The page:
Archive for the ‘Livius’ Category

T. Livius, Ab Urbe Condita: 001-01

2009 February 26

Translation of the book on Roman history Ab Urbe Condita by Titus Livius (Livy): Book 1 Chapter 1

Now first of all, everyone agrees that when Troy was taken there was brutality toward the Troians, except that the Achaeans forbore all prerogative of war toward two, Aeneas and Antenor, under the ancient right of hospitality because they were always advocates of peace and of returning Helen.

Then after various misfortunes Antenor with a large number of the Eneti, who were looking for both homes and a leader (they had been driven out of Paphlagonia by an insurrection and their king Pylaemenes had been lost at Troy), came into the innermost curve of the Adriatic Sea; and after the Euganei, who were living between the sea and the Alps, had been driven off, the Eneti and Troians occupied those lands. And the place where they first landed is called “Troy” and from that the region has the name “Troian”; the entire population are called “Veneti”.

Aeneas, a refugee from a similar disaster at home but with divine words guiding him to bigger historical beginnings, came first to Macedonia, from there was carried away to Sicilia looking for homes, and from Sicilia continued with his fleet to the territory of Laurentum. This place also has the name “Troy”.

When the Troians came ashore there, as almost nothing remained to them after their immense wandering except weapons and ships, they stole cattle from the fields. King Latinus and the Aborigines who were then occupying those places ran armed from the city and fields to prevent the violence of the strangers. From this point, the report is divided. Some hand down that Latinus, defeated in a battle, united in peace with Aeneas and later in a connection by marriage.

Others say that when the drawn up battle lines were standing face-to-face, before the signals sounded, Latinus went forward between the front ranks and called out the leader of the strangers for a discussion. Then he asked: What mortals were they? For what reason or because of what mishap had they left home? Or, seeking what had they gone out into the territory of Laurentum? After he heard that the crowd were Troians, that their leader was Aeneas, son of Anchises and Venus; and that, refugees from home because their homeland had been burned, they were looking for a home and a place to start a city; then, admiring the nobility of the folk and of the man and admiring that their spirit was prepared for either war or peace, he confirmed a promise of future friendship by offering his right hand. Then a treaty was struck between the leaders; a greeting was made between the armies; Aeneas was a guest in the house of Latinus; and there Latinus, in the presence of his household gods, joined a domestic treaty to the public one by giving his daughter to Aeneas in marriage.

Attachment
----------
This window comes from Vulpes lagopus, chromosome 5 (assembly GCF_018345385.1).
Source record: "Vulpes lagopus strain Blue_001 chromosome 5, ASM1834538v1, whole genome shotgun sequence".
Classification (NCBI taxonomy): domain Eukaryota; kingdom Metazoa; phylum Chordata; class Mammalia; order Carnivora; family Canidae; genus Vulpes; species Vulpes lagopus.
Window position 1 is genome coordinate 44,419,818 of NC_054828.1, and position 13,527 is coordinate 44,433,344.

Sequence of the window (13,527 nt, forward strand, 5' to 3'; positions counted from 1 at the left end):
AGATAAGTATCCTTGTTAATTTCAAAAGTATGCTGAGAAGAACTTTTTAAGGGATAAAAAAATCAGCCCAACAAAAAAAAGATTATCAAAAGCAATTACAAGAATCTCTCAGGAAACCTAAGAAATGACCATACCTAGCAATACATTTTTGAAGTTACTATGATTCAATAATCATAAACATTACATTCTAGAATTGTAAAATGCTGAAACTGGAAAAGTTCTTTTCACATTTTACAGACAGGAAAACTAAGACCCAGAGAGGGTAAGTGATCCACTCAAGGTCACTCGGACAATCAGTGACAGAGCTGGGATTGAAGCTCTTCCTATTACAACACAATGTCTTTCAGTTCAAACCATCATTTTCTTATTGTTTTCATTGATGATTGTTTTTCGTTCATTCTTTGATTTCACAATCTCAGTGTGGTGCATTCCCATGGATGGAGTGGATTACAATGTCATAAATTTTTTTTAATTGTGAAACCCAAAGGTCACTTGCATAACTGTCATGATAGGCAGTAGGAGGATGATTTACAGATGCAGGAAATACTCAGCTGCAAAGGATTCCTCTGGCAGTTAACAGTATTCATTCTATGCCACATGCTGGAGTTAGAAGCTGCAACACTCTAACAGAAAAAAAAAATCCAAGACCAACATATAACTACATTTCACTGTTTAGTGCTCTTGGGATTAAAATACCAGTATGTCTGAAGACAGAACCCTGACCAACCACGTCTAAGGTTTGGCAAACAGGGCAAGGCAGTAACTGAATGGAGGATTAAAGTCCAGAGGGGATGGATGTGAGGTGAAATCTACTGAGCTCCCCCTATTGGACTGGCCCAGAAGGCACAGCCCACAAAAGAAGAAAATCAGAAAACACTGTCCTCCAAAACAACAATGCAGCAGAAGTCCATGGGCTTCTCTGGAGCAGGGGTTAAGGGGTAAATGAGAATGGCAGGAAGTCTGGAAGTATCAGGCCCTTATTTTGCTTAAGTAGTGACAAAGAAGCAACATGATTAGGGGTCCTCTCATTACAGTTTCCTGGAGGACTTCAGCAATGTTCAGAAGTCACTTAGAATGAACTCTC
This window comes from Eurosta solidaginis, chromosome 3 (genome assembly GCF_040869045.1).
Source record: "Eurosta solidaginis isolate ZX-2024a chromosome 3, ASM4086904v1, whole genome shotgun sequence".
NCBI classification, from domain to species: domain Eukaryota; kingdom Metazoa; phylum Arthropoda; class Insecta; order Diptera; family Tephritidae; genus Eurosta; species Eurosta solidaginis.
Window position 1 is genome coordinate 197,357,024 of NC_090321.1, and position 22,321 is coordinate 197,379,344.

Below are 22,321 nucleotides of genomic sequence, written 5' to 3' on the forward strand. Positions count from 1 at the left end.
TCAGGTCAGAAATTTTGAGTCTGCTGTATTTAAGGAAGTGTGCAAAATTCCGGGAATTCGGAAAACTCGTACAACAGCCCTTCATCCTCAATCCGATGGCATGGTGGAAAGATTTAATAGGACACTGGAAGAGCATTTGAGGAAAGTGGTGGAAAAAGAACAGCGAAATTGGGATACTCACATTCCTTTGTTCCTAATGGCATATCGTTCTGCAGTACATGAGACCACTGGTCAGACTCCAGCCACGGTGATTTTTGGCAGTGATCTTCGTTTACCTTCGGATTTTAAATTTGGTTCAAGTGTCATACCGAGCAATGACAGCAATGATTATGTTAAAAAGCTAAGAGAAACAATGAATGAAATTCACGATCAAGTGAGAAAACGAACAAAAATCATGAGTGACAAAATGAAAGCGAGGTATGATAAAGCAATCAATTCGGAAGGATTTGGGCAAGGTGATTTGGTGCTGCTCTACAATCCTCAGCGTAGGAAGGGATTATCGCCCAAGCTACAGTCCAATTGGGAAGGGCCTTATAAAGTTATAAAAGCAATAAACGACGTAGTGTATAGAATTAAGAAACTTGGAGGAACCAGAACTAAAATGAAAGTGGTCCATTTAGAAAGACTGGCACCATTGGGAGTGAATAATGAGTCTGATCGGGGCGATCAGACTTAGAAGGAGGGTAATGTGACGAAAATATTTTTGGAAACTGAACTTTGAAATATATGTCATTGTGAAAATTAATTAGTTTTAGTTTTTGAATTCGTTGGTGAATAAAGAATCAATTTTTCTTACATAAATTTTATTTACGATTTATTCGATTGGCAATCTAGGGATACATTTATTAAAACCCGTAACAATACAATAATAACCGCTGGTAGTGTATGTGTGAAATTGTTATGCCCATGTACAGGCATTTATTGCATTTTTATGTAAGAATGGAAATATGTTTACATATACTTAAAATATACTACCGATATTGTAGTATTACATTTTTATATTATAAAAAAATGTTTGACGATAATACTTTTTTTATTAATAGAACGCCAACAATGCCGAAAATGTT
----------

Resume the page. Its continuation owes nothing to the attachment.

For the Troians this event affirmed their hope of ending their wandering at last in a stable and certain home. They built a town; Aeneas called it “Lavinium” after the name of his wife. Soon there was also a male offspring from the new marriage to whom the parents gave the name “Ascanius”.

Remarks: Checks and Balances vs. Personal Agenda
Remarks: Preventing Invasions and War
Remarks: Mutually Beneficial Treaty

Translation Copyright 2009 Verbifex


T. Livius, Ab Urbe Condita: Preface

2008 June 27

Translation of the book on Roman history Ab Urbe Condita by Titus Livius (Livy): Preface